FHA changes

FHA loans are widely used in the DC housing market.  In the last two years, half of my clients have utilized the lending program.  Before 2009, I never had a client use FHA.  Before 2009 there was also 0% down loans.  Oh how the lending landscape has changed! An article in the Post's real estate section does a good job of recapping the recent changes.  I've written about some of these changes like the up front insurance premium.  It was 1.75% but earlier this year it was raised to 2.25%.  The article also includes a summary of upcoming changes.  If you're going to use an FHA loan to finance a purchase, this is a must...
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What the..???

This is 1318 Randolph St, NE which is located in the hot, hot neighborhood of Brookland.  It had SEVEN offers! One of them mine.  It was listed for 254K and it is in very good shape.   Yes, the kitchen and bath needed updated but at 254K, that's doable.  Our offer came in #3 out of the 7.  I should be satisfied but I'm not.  We lost.  Our offer (20% down, conventional loan, almost 40K over list) was strong but my clients have limits.  The winning contract was for over 300K…probably well over 300K.  I suspect it went for 330-350K.  That's 750-100K above the list price.  I could say I'm shocked.  I'm not.  Finding a house in DC in the 250K range is similar to the Nationals having a winning season… almost impossible.  What's been encouraging in the last several weeks is the number of decent houses in this price range.  What's been discouraging is there's always multiple offers.  For me, the most competitive price ranges in the 2010 DC market have been the single family homes between 250-350K and 750-850K.  It fascinating that the most competitive price ranges are on opposite ends of the spectrum but the circumstances are the same.  There isn't a lot of inventory that's good.  When it's good, there's multiple offers.   I missed the height of the market in 2002-2005 when people sometimes made 4-6 offers before they got a contract ratified.  It's frustrating but exhilarating.  I really hate to lose!  I think the Fall selling season is going to be very interesting.  Stay...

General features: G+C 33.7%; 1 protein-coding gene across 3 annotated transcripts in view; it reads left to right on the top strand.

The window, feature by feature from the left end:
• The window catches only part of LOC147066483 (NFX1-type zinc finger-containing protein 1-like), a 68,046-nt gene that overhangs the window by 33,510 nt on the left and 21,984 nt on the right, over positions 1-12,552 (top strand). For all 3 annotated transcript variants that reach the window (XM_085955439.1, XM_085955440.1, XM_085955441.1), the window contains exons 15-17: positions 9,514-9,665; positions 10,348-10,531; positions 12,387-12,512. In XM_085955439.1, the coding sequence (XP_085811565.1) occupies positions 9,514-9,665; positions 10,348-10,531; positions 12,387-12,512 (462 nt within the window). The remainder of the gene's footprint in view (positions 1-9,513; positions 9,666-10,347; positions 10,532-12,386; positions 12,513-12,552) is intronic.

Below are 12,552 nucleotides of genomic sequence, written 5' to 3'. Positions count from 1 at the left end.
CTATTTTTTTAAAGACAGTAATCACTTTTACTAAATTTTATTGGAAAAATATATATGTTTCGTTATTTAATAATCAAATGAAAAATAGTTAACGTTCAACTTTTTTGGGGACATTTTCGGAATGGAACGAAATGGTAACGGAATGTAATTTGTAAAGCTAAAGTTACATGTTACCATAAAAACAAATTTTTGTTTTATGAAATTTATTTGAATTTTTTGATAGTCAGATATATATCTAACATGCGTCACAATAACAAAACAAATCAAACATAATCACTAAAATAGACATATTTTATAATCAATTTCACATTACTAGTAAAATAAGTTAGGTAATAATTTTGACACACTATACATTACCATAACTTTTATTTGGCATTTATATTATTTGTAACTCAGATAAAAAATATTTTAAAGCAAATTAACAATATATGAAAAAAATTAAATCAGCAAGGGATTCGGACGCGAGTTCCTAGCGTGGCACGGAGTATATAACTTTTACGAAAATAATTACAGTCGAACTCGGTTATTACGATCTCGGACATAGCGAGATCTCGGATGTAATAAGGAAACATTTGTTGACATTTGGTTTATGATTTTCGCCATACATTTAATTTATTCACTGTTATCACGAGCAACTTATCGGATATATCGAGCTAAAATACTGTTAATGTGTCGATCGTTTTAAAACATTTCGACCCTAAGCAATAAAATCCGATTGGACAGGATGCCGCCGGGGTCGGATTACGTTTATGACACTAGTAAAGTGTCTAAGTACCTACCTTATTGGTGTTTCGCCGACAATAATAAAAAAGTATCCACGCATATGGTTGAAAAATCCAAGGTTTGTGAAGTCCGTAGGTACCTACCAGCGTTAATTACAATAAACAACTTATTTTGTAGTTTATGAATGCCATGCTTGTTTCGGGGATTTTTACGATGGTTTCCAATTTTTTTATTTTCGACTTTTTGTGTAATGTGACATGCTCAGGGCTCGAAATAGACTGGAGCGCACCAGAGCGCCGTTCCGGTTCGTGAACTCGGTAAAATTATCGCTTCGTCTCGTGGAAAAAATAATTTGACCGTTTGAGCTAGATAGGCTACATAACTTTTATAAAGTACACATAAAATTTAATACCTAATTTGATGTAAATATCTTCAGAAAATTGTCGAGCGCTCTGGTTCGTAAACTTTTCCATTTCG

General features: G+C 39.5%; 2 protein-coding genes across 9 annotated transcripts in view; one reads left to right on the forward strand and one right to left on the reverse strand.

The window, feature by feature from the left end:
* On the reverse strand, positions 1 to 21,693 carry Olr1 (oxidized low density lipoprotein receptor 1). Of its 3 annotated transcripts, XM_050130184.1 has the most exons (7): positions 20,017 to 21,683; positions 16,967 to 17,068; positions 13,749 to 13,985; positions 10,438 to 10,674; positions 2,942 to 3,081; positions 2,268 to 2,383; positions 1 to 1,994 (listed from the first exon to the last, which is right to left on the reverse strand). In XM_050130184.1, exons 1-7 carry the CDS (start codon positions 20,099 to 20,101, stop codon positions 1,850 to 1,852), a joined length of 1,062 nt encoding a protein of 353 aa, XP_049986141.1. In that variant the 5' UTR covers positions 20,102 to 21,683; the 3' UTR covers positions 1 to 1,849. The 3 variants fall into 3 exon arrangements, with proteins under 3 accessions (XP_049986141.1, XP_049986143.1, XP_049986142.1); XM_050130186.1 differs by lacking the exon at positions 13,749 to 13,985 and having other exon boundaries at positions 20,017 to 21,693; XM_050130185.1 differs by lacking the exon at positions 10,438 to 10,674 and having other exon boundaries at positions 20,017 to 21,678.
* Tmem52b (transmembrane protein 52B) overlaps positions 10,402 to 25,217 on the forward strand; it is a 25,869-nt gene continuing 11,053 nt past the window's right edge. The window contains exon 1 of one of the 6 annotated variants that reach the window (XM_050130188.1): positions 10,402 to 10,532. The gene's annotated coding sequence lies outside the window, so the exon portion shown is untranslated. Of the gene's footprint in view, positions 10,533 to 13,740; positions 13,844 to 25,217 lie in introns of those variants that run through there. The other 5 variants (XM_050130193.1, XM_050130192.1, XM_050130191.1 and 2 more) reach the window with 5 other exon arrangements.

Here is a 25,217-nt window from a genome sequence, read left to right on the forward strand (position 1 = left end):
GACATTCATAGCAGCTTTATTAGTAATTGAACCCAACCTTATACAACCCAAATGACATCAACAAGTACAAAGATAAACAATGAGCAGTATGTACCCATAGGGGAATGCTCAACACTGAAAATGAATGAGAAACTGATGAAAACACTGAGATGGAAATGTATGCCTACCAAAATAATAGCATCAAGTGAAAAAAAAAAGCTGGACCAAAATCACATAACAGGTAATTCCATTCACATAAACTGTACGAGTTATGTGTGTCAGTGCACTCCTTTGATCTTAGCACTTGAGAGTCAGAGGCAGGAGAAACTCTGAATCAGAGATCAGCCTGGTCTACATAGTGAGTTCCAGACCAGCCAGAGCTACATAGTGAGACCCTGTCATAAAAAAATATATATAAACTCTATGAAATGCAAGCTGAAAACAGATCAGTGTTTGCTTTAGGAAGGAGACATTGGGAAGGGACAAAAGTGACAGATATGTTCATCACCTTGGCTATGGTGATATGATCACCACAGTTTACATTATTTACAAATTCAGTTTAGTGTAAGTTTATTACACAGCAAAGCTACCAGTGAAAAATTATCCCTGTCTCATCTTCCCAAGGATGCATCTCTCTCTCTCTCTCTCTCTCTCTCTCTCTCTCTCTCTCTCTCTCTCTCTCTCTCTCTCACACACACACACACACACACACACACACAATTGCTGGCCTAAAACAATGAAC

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Buying in DC

Purchasing property can be a crazy process.  There's a lot of unfamiliar vocabulary.  You have to become well educated in the language of lending.  I created a cheat sheet for my buyers to help them with the procedures.  So how does one go about the buying a property in DC?   1.  Talk to a lender.  This is the most important part of buying a property.  Financing can be the most difficult step in a purchase.  Your credit has to be good.  You debt to income ratio has to be just right.  It's VERY important it is to know your limits BEFORE you search.  Once you've spoken to a lender and they have all the info they need (bank statements, payment stubs, financial records, your credit, etc.) you’re pre-qualified and ready to start searching.  2.  Find a property.  Discovering real estate that you want to purchase involves looking at listings online and visiting houses/condos/coops.  Sometimes a picture can only convey so much.  It’s wise to visit as many properties as possible to determine what appeals to you.  That can take a day or several months.  3.  Make an offer.   Once you find a property you love, you make an offer.  In DC, we use a Regional Contract and lots of addendums.  The contract, addendums and paper work are 30-40 pages.  It’s very important to review all of the paper work. 4.  Execute the paperwork.  After you offer has been reviewed and ratified, the contract is sent to the lender and the title company.  The title company starts to review the title work.  Their job is to make sure the property is delivered with a clear title.  The lender starts processing your loan.  Meanwhile, you conduct the home inspection and the lender sends out the  appraiser. 5.  Fufill the contingencies.  If the home inspection, appraisal, and financing go smoothly, you go to closing. 6.  Execute final reviews.  Before closing, you do a final walk through to see if the property is still in good shape.  This is also when you check the items that were repaired from the home inspection.  (If any repairs were needed).  You also review the HUD1 (the closing statement) to make sure all your fees are correct.  If everything is in order, you sign the documents. 7.  Complete the documents.  Once all the documents are signed, you're a proud homeowner.  Congratulations! The entire process of making...
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The Murphy Team on Facebook!

Goodness gracious..The Murphy Team has joined Facebook!!  Add us as a friend to keep up with our latest listings, team shenanigans, and happenings in Foggy Bottom/The West End.  I'm so proud the team has decided to join the social networking...
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